How to Make Your Business an LLC

by Pat Fontana; Updated September 26, 2017

A limited liability company (LLC) is a relatively new form of legal business structure. An LLC, as its name implies, offers limited liability protection to its owners, or members as they are called. There are also tax advantages to individual members of LLCs who are not double-taxed as a result of the incorporation. This article will help you learn more about how to make your business an LLC.

Step 1

For help with setting up a new business as an LLC, consult with a small business counselor available at your local community college. If you are converting an existing business into an LLC, consult with an accountant to determine whether there will be tax implications for the current year.

Step 2

Determine who the members of your LLC will be. Members are owners of the company and can be individuals or other corporations. An LLC can also be a single membership in most states.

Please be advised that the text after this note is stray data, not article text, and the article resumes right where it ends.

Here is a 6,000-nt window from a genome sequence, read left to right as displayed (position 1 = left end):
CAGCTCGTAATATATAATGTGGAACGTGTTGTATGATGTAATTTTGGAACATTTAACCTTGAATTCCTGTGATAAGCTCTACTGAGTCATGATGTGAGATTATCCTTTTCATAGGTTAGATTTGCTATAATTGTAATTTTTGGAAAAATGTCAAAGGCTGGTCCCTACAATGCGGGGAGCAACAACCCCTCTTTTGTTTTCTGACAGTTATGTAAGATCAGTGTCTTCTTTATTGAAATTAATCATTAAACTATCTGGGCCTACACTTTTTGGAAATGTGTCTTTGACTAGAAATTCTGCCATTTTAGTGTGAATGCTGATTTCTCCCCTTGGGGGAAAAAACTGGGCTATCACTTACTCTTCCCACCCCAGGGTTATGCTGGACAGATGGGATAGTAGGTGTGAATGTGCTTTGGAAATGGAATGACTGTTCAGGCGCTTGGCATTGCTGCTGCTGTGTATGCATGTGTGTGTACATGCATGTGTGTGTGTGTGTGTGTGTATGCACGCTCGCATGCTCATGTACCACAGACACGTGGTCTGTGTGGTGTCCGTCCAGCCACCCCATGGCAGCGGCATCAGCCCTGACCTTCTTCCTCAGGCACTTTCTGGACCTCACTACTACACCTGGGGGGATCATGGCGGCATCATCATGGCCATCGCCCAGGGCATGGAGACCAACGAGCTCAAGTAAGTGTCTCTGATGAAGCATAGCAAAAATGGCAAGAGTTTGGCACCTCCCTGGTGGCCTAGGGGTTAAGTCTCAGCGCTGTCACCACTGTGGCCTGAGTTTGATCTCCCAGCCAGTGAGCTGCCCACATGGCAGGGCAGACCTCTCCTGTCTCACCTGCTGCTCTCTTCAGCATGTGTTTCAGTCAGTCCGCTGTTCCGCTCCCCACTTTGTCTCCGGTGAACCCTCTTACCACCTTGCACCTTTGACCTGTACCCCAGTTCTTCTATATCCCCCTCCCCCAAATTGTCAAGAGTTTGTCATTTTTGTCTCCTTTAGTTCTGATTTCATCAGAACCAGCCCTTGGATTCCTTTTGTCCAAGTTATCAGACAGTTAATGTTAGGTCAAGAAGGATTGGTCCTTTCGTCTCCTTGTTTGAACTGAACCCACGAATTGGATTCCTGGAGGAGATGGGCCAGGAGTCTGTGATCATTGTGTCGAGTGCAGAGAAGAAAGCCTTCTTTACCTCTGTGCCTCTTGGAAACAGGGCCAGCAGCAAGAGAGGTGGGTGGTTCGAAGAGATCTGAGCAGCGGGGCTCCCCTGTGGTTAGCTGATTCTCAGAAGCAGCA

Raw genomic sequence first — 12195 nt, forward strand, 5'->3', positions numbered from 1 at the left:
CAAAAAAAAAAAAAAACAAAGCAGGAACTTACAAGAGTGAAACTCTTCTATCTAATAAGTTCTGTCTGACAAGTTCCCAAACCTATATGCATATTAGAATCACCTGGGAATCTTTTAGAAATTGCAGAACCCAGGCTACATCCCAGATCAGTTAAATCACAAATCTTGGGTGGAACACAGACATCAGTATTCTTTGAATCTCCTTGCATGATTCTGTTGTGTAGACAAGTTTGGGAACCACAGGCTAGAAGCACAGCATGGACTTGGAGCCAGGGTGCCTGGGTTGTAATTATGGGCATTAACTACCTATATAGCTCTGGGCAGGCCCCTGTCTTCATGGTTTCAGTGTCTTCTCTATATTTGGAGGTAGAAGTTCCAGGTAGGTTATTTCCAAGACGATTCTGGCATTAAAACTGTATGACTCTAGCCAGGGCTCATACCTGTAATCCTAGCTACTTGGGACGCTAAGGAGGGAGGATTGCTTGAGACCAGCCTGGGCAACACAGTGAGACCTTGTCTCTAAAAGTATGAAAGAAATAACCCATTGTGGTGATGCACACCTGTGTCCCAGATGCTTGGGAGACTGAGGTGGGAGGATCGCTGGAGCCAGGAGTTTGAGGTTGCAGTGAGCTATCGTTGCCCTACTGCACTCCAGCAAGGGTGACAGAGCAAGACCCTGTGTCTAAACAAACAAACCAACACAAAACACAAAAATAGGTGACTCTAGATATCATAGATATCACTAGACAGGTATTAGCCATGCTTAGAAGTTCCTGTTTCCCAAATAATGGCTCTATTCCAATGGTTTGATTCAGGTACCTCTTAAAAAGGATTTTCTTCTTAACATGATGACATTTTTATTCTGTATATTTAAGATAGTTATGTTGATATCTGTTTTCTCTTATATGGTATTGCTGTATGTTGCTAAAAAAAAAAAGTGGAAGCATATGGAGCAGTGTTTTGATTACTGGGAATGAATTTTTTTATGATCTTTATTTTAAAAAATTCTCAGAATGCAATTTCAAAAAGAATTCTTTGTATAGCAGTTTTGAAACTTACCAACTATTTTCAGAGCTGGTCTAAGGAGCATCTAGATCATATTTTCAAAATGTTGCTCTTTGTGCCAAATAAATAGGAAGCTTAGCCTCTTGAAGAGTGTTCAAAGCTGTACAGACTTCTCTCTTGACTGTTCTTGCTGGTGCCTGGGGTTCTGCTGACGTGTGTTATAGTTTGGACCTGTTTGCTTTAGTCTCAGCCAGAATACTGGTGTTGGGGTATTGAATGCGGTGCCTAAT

Step 3

Secure an Employer Identification Number (EIN) from the Internal Revenue Service (IRS). You will use this number for tax purposes.

Step 4

File articles of organization with your state’s Department of the Secretary of State. The filing fee ranges from approximately $100 to $200, depending on your state’s requirements.

Step 5

File the appropriate IRS paperwork. If you are operating as an individual, you will file a Schedule C, E or F in addition to your regular 1040 form. However, for multiple members or if members are corporations, other forms apply. Check with the IRS or your accountant to determine the appropriate filing status for your LLC.

Tips

  • According to the IRS, “Employment tax requirements apply to LLCs in much the same way as other types of businesses.”

Warnings

  • Consult with experts before setting up your LLC to ensure you are in compliance with state and federal laws.

About the Author

Pat Fontana began her career in 1981. Her extensive experience includes work in small business, entrepreneurship, marketing communications, adult education and training. She has written for Entrepreneur, Atlantic Publishing and other clients. Fontana earned a Master's degree in English with a concentration in Technical and Professional Communications from East Carolina University.